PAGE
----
Director Mahesh Bhatt had once justified Arth, a semi-autobiographical film, saying, "We all borrow from life." But not everybody achieves results quite as cauterising.
The theme of Arth -- a married man involved in a relationship outside his marriage -- has been explored both before and after the film with varying degrees of success.
What sets Arth apart is the layered, complex characterisation of the three principal characters, the husband, the wife, and the other woman.
Before I elaborate on Bhatt's triumph in creating three identifiable characters, this is the story in a nutshell: Pooja (Shabana Azmi), an orphan, is emotionally and financially dependent on her husband, Inder Malhotra (Kulbhushan Kharbanda).
Shabana Azmi, Smita Patil, Kulbhushan Kharbanda, Raj Kiran
Inder, an ambitious and adventurous director, is, however, surreptitiously involved with a successful actress, Kavita Sanyal (Smita Patil). Kavita, we learn as the film unwinds, suffers from schizophrenia.
In a moment of heightened anxiety, Inder bluntly confesses his affair to Pooja. Their marriage collapses. Initially, so does Pooja. But with encouragement from family friends (Siddharth and Geeta Kak) and the unconditional support of a silent admirer, the sensitive poet-cum-singer Raj (Raj Kiran), Pooja finds the courage to begin life anew.
Bhatt's ability to strike a near perfect consonance between the yin and the yang is amazing. He seems to understand the interior map of both his male and female characters' mental terrain.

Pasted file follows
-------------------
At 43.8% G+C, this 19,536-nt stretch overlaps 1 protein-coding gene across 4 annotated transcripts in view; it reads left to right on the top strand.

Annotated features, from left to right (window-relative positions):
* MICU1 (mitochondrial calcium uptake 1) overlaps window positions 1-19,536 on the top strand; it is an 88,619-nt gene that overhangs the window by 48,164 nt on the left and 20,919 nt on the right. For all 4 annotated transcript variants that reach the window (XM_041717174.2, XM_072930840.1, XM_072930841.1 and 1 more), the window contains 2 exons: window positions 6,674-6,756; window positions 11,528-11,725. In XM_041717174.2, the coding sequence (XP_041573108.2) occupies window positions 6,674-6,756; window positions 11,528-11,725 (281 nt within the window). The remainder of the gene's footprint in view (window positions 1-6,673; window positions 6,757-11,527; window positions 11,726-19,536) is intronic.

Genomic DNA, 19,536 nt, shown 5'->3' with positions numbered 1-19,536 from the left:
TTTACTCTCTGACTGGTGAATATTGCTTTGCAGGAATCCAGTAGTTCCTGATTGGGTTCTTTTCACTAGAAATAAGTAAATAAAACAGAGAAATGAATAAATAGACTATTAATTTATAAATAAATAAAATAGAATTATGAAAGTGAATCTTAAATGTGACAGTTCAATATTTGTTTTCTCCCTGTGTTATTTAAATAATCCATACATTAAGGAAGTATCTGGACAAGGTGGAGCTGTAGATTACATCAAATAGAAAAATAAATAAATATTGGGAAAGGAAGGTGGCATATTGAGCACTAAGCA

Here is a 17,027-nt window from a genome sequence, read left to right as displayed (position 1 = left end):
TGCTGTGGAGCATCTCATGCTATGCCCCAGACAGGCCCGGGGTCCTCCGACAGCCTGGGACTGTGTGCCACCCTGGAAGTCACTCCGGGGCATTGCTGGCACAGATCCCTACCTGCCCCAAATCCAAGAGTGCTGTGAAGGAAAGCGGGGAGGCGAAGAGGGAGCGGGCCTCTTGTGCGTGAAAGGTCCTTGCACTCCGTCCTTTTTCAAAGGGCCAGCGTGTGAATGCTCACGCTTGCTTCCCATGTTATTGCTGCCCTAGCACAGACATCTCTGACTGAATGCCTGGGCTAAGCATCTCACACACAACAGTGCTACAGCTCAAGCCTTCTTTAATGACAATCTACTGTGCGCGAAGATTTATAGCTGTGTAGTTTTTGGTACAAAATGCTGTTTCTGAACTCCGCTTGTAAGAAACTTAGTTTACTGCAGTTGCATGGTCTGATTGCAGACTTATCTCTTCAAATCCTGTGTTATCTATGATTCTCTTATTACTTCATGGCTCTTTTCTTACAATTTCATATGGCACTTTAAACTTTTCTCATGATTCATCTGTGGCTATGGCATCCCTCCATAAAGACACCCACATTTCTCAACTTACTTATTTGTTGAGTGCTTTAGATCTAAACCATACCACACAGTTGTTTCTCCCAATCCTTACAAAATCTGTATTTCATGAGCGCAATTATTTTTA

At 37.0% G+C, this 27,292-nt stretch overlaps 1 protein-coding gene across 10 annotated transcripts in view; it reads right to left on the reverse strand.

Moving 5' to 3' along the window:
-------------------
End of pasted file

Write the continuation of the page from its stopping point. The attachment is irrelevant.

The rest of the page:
Take Kulbhushan's character Inder, for instance. Inder would have happily continued with an acknowledged wife and a closeted mistress if Kavita hadn't threatened to spill the beans to Pooja. Also, his inability to take rejection -- he slams the door on Kavita when she demands commitment, breaks into fisticuffs with a client who criticises his ad film, and tears his secretary's resignation letter when the latter refuses to distribute his 'second' marriage cards -- reveals his oversized ego.
Interestingly, even when he confesses about his affair, he laments about his own turmoil rather than assessing the repercussions of the revelation on Pooja. He visits her at her hostel, where she is now living, and demands a divorce. She deliberately asks him to spell out the date. He does. But doesn't remember it is her birthday. Later, he assumes Pooja will welcome him with open arms after Kavita withdraws.
Smita's character of Kavita is equally, if not more, complex and compelling. From the very first scene -- an intense lovemaking scene -- she gives you the impression of a woman teetering on the edge. Each barb, jibe and insult, whether it is from the wife, the maidservant, or her husband's secretary, is like an added laceration to her already wounded self-esteem. Her guilt, exemplified best in the scene when she accuses Pooja of scattering her mangalsutra beads all over her house in a bid to hurt Kavita, builds up gradually. Far from alienating her, it binds you to her. From the very onset, you feel as sorry for her as you do for the wife. Her decision to expel Inder from her life is the only heroic and tad implausible note in an otherwise well-calibrated characterisation.